It is the season of Lughnasadh: the final bright blaze of summer, ripe with bounty. The early morning mist rising over the river is just touched with the barest whisper of frosts to come. Autumn is approaching, imperceptive, yet inevitable. Even this early, as the first day of the season has only just passed us by, I am thinking ahead. Not planning, but daydreaming, anticipating the comforts of home, hearth and family that only this season seems to bring. Autumn is the season of comfort: Spring gives us freshness and hope, Summer joy and play; Winter is a time of introspection and rest. But Autumn? Autumn is harvests and canning, baking and freezing. Autumn is abundance and comfort.

   What exactly is comfort? A dictionary will tell us that comfort is "a state of ease and contentment." This stark analysis hardly conveys the true essence of comfort. Comfort is a feeling, a scent, a sound, a flavor. It is knowing your family has food and shelter; it is your children's arms around you welcoming you home from work. It is the scent of your spouse's coffee brewing first thing in the morning: you may not drink the vile stuff, but he does, and that rich, bitter scent means he's there with you, probably fixing your morning tea as he fixes his coffee.

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The Scent of Flowers

  In her beautiful book Celtic Devotional, Caitlin Matthews suggests a Lunar Meditation on the scent of flowers, one I thought perfect for the new season Litha has brought us. All around us flowers are blooming, delighting the eye and perfuming the air with fragrance. What better analogy for summer, and life, really, than the scent of a flower?

  Is there anything that compares? Yes, I suppose so: fresh peaches, the scent of a baby's hair. But flowers have a scent unrivalled by anything else. Sweet, but strong, faint but carrying.

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Breathing In Beltane's Magic

   I have been long away from the SageWoman Blogs; having started a new job in January, I am still adjusting to the change in my rhythms and tasks. After four months I still find myself floundering, not quite sure how to fit everything into the twenty-four hours we have every day, and things I find pleasure and solace in, such as all of my writing projects, have been pushed aside so I might focus on work projects and caring for my family. I realize I am not alone in this situation: parents and caregivers all over the world face this same struggle every day, and we all of us end up feeling some sort of guilt over the choices we make.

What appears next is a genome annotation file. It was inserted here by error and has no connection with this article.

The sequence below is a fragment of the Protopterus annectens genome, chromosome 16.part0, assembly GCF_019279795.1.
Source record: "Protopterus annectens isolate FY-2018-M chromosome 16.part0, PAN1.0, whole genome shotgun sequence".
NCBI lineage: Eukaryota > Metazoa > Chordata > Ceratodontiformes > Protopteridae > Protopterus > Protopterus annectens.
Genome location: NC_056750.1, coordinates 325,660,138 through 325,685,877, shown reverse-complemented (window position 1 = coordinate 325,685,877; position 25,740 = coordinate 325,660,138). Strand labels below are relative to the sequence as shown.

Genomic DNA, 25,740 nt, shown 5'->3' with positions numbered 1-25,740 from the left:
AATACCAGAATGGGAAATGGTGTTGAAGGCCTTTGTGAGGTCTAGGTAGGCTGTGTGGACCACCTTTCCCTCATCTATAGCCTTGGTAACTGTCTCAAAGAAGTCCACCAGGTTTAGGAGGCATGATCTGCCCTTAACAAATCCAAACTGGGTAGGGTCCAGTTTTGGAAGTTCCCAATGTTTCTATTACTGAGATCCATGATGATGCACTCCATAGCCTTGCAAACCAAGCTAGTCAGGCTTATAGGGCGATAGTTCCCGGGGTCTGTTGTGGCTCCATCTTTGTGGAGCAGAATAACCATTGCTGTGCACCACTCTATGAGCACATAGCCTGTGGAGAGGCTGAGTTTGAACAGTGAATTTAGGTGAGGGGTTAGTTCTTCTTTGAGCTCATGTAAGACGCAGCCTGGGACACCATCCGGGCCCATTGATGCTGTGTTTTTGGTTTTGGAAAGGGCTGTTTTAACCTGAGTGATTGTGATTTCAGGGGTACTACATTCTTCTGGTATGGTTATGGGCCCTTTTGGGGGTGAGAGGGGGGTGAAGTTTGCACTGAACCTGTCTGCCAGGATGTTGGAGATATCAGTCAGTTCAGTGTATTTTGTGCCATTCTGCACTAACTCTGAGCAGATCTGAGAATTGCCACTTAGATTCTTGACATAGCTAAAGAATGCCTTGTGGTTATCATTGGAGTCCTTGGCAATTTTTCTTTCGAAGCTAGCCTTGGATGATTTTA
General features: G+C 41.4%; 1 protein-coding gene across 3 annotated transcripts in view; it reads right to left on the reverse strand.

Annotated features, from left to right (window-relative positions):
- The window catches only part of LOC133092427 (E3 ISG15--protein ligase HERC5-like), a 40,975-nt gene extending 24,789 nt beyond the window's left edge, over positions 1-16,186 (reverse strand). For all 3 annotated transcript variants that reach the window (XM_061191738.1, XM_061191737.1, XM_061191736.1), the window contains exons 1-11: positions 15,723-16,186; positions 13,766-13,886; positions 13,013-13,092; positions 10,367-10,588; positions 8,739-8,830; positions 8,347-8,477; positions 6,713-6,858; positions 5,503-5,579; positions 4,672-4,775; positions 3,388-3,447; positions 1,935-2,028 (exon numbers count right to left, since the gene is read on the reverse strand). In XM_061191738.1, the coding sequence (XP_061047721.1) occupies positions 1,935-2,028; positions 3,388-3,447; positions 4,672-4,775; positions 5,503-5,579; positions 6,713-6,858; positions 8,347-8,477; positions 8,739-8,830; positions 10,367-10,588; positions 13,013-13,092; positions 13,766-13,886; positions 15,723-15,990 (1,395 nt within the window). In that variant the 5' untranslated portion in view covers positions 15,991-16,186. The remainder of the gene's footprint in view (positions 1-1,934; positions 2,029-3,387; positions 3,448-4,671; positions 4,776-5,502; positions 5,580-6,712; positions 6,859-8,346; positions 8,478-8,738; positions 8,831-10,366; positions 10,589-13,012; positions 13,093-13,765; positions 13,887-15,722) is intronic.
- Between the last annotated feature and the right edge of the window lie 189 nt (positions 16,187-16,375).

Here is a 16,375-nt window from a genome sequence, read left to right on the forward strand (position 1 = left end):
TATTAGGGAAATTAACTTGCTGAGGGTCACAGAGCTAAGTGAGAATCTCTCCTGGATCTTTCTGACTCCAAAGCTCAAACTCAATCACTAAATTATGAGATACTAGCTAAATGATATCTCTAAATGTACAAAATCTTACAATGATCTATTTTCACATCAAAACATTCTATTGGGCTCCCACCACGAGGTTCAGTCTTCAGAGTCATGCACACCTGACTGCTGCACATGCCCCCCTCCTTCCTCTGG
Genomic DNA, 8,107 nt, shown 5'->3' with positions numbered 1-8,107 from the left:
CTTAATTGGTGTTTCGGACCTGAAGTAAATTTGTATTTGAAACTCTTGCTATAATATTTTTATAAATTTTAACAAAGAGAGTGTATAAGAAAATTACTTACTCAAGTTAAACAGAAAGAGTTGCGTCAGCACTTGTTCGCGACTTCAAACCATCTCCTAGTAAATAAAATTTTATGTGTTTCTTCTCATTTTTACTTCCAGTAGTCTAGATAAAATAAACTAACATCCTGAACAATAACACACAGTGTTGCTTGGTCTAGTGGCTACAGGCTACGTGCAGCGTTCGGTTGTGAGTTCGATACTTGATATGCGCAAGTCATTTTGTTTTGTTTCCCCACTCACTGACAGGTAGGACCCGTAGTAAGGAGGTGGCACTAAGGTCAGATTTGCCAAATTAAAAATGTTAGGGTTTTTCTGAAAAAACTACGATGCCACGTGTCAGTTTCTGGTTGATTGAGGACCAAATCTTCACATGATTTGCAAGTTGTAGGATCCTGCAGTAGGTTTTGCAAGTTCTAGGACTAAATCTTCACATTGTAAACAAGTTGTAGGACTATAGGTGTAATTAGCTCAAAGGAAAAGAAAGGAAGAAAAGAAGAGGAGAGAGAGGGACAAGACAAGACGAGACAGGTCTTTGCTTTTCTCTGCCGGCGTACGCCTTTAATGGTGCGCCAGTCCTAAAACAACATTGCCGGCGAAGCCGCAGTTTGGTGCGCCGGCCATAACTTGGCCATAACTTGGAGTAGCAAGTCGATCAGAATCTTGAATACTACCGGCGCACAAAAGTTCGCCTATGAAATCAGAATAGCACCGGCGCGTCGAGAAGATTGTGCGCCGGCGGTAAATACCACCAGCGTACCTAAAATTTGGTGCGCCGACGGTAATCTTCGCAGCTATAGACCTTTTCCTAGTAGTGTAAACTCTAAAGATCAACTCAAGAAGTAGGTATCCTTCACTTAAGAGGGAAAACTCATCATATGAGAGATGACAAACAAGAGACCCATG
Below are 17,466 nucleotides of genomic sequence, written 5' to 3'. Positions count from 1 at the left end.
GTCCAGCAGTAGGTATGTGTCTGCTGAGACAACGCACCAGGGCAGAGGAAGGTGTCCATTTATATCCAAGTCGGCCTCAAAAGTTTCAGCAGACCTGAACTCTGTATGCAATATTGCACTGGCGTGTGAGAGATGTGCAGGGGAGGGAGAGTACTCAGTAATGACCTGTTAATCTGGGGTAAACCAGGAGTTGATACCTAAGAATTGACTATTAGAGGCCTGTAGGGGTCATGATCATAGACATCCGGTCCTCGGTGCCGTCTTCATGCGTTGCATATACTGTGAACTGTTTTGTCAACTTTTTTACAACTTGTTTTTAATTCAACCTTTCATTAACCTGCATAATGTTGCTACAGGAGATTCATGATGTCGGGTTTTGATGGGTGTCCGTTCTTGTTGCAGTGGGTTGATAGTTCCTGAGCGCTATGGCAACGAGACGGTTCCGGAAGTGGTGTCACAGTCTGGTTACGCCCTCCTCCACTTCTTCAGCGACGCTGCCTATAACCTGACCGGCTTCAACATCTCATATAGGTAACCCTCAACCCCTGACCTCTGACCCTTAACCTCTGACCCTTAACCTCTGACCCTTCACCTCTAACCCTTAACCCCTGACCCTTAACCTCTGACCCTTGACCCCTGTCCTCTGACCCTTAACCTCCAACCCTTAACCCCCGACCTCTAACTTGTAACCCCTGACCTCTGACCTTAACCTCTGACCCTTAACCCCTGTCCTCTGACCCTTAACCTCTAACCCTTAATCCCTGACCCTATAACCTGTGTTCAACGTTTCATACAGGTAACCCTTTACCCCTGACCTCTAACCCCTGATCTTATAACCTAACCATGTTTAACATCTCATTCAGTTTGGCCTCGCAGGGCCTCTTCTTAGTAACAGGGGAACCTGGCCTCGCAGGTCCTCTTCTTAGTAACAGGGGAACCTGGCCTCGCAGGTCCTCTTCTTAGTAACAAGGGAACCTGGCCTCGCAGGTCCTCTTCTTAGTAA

I am not going to spend this post wondering how to balance everything, or how to avoid feeling the unwarranted yet unavoidable guilt that comes from being a working parent/caregiver. Instead, as today is Beltane eve, I am going to think about what Beltane brings to us, and the joy Beltane trails in its wake. For who doesn't love Beltane? Samhain, Beltane's sister holy day, is dark, mysterious, and magical, but Beltane is altogether different: flowery, glittery, all light and laughter. It is a sabbat of bonfires and music, dancing and faerie-lore. Today I have a rare day off (and I still will be going into work for a meeting later today) and on waking the day felt altogether different, just knowing that I (mostly) had a free day. Generally I wake up in a pleasant mood, as I truly enjoy the work I am now doing, but today I woke happy, not just in a good mood. I am still happy, despite a grumpy getting-sick five year old and the fact that twice now my computer has nearly lost the unsaved drafts of this post. (I am now saving it every two sentences, btw)